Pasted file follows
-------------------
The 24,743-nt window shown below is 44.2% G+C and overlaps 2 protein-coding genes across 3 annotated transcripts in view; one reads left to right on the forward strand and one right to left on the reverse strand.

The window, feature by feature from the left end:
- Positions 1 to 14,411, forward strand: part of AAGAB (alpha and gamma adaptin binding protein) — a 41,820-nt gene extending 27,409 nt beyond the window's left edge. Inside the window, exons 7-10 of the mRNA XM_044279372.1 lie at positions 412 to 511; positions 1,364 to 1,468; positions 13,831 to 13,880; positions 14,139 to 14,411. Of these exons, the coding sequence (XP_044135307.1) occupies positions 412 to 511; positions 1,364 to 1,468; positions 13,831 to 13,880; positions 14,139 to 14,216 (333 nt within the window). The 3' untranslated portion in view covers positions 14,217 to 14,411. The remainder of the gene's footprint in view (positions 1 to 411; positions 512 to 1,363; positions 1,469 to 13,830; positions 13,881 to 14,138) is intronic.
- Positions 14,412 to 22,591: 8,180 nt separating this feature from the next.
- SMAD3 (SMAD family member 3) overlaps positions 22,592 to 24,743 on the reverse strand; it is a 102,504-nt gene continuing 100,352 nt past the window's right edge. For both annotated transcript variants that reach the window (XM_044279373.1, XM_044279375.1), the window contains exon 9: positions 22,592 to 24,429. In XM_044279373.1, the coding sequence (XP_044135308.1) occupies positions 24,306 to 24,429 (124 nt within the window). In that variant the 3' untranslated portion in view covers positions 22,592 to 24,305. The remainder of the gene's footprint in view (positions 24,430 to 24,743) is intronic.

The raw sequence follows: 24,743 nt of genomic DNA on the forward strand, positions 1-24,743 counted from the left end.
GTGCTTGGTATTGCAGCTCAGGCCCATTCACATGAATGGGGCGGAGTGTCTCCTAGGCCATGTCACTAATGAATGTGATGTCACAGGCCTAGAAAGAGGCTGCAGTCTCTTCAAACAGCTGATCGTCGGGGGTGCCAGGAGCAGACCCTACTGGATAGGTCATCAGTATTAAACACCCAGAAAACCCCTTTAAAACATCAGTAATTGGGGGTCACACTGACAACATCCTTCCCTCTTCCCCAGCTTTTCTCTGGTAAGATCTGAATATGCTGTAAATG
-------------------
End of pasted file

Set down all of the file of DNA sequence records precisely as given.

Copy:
The 24,743-nt window shown below is 44.2% G+C and overlaps 2 protein-coding genes across 3 annotated transcripts in view; one reads left to right on the forward strand and one right to left on the reverse strand.

The window, feature by feature from the left end:
- Positions 1 to 14,411, forward strand: part of AAGAB (alpha and gamma adaptin binding protein) — a 41,820-nt gene extending 27,409 nt beyond the window's left edge. Inside the window, exons 7-10 of the mRNA XM_044279372.1 lie at positions 412 to 511; positions 1,364 to 1,468; positions 13,831 to 13,880; positions 14,139 to 14,411. Of these exons, the coding sequence (XP_044135307.1) occupies positions 412 to 511; positions 1,364 to 1,468; positions 13,831 to 13,880; positions 14,139 to 14,216 (333 nt within the window). The 3' untranslated portion in view covers positions 14,217 to 14,411. The remainder of the gene's footprint in view (positions 1 to 411; positions 512 to 1,363; positions 1,469 to 13,830; positions 13,881 to 14,138) is intronic.
- Positions 14,412 to 22,591: 8,180 nt separating this feature from the next.
- SMAD3 (SMAD family member 3) overlaps positions 22,592 to 24,743 on the reverse strand; it is a 102,504-nt gene continuing 100,352 nt past the window's right edge. For both annotated transcript variants that reach the window (XM_044279373.1, XM_044279375.1), the window contains exon 9: positions 22,592 to 24,429. In XM_044279373.1, the coding sequence (XP_044135308.1) occupies positions 24,306 to 24,429 (124 nt within the window). In that variant the 3' untranslated portion in view covers positions 22,592 to 24,305. The remainder of the gene's footprint in view (positions 24,430 to 24,743) is intronic.

The raw sequence follows: 24,743 nt of genomic DNA on the forward strand, positions 1-24,743 counted from the left end.
GTGCTTGGTATTGCAGCTCAGGCCCATTCACATGAATGGGGCGGAGTGTCTCCTAGGCCATGTCACTAATGAATGTGATGTCACAGGCCTAGAAAGAGGCTGCAGTCTCTTCAAACAGCTGATCGTCGGGGGTGCCAGGAGCAGACCCTACTGGATAGGTCATCAGTATTAAACACCCAGAAAACCCCTTTAAAACATCAGTAATTGGGGGTCACACTGACAACATCCTTCCCTCTTCCCCAGCTTTTCTCTGGTAAGATCTGAATATGCTGTAAATG